Paul Ehrlich, Seed Magazine, 2/9/11, 2/9/11
"Many are aware that climate disruption may cause horrendous problems, but few seem to realize that this peril is not the only potentially catastrophic one and may not even be the most serious threat we face. Humanity finds itself in a desperate situation, but you’d never know it from listening to the media and the politicians. Loss of the biodiversity that runs human life-support systems, toxification of the planet, the risk of pandemics that increase in lockstep with population growth, and the possibility of nuclear resource wars all could be more lethal. We are finally, however, starting to understand the patterns of culture change and the role of natural selection in shaping them. And since everything from weapons of mass destruction to global heating is the result of changes in human culture over time, acquiring a fundamental understanding of cultural evolution just might be the key to saving civilization from itself."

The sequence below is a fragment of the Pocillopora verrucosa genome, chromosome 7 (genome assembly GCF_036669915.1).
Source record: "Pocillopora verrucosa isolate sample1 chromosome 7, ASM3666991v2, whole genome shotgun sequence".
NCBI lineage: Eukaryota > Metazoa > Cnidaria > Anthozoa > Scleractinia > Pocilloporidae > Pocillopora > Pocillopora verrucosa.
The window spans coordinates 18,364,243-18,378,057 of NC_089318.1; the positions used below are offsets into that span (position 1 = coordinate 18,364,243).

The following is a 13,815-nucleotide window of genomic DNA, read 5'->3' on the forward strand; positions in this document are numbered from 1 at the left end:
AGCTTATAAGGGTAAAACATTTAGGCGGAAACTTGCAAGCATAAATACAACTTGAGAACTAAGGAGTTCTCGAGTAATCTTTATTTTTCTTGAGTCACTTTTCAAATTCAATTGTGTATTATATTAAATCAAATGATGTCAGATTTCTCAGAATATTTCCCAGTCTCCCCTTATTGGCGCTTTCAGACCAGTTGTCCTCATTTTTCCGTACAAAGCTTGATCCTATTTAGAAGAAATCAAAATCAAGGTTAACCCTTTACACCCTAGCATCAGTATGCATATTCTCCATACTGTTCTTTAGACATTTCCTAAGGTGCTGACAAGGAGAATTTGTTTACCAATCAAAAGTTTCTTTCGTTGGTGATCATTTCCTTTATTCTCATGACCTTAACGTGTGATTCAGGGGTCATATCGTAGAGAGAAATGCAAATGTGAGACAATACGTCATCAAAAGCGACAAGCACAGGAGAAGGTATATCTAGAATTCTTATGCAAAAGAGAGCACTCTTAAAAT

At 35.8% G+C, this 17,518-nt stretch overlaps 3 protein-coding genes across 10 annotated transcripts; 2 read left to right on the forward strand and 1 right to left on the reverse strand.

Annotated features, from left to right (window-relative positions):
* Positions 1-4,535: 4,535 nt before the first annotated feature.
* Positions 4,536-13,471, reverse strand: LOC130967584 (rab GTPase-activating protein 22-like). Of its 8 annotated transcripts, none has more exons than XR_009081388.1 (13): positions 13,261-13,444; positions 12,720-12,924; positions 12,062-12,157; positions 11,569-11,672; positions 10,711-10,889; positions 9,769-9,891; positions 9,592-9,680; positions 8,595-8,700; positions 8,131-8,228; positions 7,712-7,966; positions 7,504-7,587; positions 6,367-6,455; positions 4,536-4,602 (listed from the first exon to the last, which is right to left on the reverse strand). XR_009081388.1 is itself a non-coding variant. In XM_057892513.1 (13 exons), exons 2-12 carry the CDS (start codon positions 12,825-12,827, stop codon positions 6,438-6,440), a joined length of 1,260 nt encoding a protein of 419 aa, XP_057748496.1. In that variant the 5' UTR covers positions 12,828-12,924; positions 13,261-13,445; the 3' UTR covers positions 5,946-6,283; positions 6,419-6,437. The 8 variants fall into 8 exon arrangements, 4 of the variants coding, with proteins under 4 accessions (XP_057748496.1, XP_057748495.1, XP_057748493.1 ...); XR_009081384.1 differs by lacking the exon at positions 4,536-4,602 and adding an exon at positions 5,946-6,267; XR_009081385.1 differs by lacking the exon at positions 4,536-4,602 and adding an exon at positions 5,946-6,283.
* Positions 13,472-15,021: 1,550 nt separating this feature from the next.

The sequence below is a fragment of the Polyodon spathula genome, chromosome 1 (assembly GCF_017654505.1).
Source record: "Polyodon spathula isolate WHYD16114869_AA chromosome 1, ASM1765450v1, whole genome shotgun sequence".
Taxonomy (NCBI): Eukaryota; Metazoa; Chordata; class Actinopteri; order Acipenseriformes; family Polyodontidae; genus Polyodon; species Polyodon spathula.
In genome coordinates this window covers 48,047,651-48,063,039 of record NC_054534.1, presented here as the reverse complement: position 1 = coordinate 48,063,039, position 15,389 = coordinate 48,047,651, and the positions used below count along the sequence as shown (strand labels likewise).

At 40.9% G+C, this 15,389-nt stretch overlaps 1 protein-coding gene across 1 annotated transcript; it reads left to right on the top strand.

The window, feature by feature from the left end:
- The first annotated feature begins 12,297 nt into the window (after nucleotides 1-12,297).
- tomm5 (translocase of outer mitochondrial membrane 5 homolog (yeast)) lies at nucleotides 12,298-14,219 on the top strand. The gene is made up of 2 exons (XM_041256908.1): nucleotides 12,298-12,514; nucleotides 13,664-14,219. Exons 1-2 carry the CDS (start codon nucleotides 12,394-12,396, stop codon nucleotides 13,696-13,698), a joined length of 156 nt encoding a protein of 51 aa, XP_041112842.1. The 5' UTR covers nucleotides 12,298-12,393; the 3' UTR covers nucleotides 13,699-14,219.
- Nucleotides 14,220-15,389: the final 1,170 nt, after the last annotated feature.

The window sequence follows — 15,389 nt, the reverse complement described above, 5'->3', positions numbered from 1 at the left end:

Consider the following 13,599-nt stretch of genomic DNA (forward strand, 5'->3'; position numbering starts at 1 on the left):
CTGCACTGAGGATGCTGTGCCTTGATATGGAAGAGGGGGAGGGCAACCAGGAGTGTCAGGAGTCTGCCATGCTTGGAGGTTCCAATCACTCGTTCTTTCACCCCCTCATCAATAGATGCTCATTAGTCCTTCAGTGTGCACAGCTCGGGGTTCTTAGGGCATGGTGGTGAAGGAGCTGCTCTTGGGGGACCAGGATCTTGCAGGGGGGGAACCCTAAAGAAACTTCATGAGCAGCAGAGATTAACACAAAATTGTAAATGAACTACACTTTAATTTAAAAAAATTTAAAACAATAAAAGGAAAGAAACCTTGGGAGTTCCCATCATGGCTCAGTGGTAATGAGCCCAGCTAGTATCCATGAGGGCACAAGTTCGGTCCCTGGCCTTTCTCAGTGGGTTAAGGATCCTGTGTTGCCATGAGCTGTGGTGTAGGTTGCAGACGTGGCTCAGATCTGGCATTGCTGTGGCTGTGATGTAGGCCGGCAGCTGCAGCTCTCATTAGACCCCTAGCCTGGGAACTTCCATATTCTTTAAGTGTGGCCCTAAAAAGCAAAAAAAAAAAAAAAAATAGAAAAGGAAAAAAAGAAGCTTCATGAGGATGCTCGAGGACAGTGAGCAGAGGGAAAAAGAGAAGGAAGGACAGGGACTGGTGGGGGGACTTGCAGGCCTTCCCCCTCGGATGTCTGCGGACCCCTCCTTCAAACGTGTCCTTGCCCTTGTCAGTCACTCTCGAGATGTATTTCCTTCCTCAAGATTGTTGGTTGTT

"That’s why a group of natural scientists, social scientists, and scholars from the humanities decided to inaugurate a Millennium Assessment of Human Behavior (MAHB, pronounced “mob”). It was so named to emphasize that it is human behavior, toward one another and toward the ecosystems that sustain us all, that requires both better understanding and rapid modification. The idea is that the MAHB might become a basic mechanism to expose society to the full range of population-environment-resource-ethics-power issues, and sponsor research on how to turn that knowledge into the required actions. Perhaps most important, the MAHB would stimulate a broad global discussion involving the greatest possible diversity of people, about what people desire, the ethics of those desires, and which are possible to meet in a sustainable society. It would, I hope, serve as a major tool for altering the course of cultural evolution."